A couple more articles about Juggalos and the March on Washington

A couple more articles have been published regarding Juggalos and the March on Washington.

The first article is a statement from the General Defense Committee and Incarcerated Workers Organizing Committee of the Industrial Workers of the World. Honestly, I’m not sure about this article.

The second articles was posted on the website It’s Going Down and is entitled, From Juggalos to Struggalos: An Alliance Whose Time has Come.

You can read both articles in full below.

GDC/IWW/IWOC Joint Statement on Repression of Juggalos

Fans of the band Insane Clown Posse (ICP), referred to as Juggalos, have been targets of state repression since being designated a “hybrid gang” by the FBI in 2011. The band’s logo, frequently called a “hatchetman,” has been deemed a gang symbol. This has resulted in harassment by local and federal police for having an ICP sticker or tattoo. Juggalos have been fired from employment, have been discriminated against in custody battles, have received longer and harsher sentences in court, and have been discharged from military service. The American Civil Liberties Union and ICP have been fighting this designation in court since 2014. So far, the courts have ruled that the FBI gang report should not be used as a reason to target Juggalos. However, this ruling is often ignored by law enforcement and it does nothing to hold the FBI accountable for the damage it has done.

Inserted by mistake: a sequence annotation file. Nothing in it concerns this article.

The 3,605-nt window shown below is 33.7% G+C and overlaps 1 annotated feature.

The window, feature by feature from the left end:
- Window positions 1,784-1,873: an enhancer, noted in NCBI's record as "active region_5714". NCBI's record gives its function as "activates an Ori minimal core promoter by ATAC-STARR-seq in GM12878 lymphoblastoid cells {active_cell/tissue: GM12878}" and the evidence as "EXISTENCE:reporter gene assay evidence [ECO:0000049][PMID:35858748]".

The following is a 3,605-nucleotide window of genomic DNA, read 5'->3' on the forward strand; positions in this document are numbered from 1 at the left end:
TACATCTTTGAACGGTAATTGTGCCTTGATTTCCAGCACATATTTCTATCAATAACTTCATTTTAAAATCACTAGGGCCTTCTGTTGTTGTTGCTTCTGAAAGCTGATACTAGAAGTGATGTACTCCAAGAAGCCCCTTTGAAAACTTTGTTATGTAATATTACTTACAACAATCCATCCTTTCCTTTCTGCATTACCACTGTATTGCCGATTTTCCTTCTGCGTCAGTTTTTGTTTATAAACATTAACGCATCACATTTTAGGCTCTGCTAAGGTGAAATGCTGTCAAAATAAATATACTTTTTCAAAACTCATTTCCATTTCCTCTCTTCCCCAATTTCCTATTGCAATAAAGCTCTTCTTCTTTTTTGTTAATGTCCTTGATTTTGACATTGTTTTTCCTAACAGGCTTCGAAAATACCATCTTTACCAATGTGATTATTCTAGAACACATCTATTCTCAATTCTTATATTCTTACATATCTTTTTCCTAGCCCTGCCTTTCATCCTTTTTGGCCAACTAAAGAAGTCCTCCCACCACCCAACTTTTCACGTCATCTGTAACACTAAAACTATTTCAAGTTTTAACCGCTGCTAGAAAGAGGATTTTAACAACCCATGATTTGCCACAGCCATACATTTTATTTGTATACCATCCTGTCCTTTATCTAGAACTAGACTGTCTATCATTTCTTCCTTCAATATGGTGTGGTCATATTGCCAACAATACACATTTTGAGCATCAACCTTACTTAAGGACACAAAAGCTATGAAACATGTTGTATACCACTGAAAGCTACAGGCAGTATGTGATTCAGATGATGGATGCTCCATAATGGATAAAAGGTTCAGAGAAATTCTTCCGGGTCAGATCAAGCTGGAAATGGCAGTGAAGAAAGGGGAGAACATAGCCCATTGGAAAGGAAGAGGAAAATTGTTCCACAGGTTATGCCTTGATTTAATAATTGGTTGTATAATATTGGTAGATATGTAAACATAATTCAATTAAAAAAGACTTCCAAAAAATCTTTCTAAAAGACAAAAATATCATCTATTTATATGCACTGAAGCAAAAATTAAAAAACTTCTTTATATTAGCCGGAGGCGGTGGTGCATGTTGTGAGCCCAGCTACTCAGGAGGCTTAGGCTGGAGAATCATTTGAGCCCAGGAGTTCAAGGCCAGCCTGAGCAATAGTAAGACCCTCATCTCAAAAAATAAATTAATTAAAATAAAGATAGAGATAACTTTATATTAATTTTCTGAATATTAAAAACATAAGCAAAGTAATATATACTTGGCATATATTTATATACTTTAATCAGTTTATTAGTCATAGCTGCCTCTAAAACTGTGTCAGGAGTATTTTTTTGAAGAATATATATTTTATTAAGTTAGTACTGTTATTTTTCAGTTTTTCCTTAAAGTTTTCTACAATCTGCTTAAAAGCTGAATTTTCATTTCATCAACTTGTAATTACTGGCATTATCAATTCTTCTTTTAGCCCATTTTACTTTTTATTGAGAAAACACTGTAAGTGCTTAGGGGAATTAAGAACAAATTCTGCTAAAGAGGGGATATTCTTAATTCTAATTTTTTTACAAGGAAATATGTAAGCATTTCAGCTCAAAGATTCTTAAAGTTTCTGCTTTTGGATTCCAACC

While a diverse range of people enjoy the music and fandom of ICP, Juggalos are typically working class people living in poverty. Cultural treatment of Juggalos has ranged from mocking to fearful, leading many people to assume Juggalos are undereducated, and possibly dangerous. In part because of this, and in part because of mainstream media’s lack of representation, the gang designation of the Juggalos was not really picked up as an issue for left-leaning activists until fairly recently. This is a particularly personal matter within the Industrial Workers of the World (IWW), as we have members who are Juggalos. Juggalos are often mocked by mainstream society; however, we value our fellow workers and take each others’ struggles seriously.

The manner in which the Juggalos were informed of the gang designation was nothing short of state terrorism:

We were very in a very isolated area, 30 minutes up a mountain with no phone service. They announced the gang designation near the end of the gathering and helicopters started circling. We started hearing that people were getting pulled over trying to exit the area. Organizers lined people up in a tent and took their statements about being harassed by police in the secluded area. You used to never see cops on the Gathering of the Juggalo (GOTJ) grounds except to just come in and make a quick arrest and then leave, but since being labeled a gang there have been police on the grounds every year, cops on horses outside of venues, and even rumors of under covers.

We must understand that to this day, Juggalos are targeted for having and wearing band merchandise: pins, stickers, tattoos, and necklace charms. This is just one more way state repression affects our members, and we should offer solidarity, not jokes.

With recent events raising the profile of the Juggalo community, many activists are beginning to realize how the government’s being capable of labeling a group a “gang” without any accountability or due process is an important issue for revolutionaries to engage in.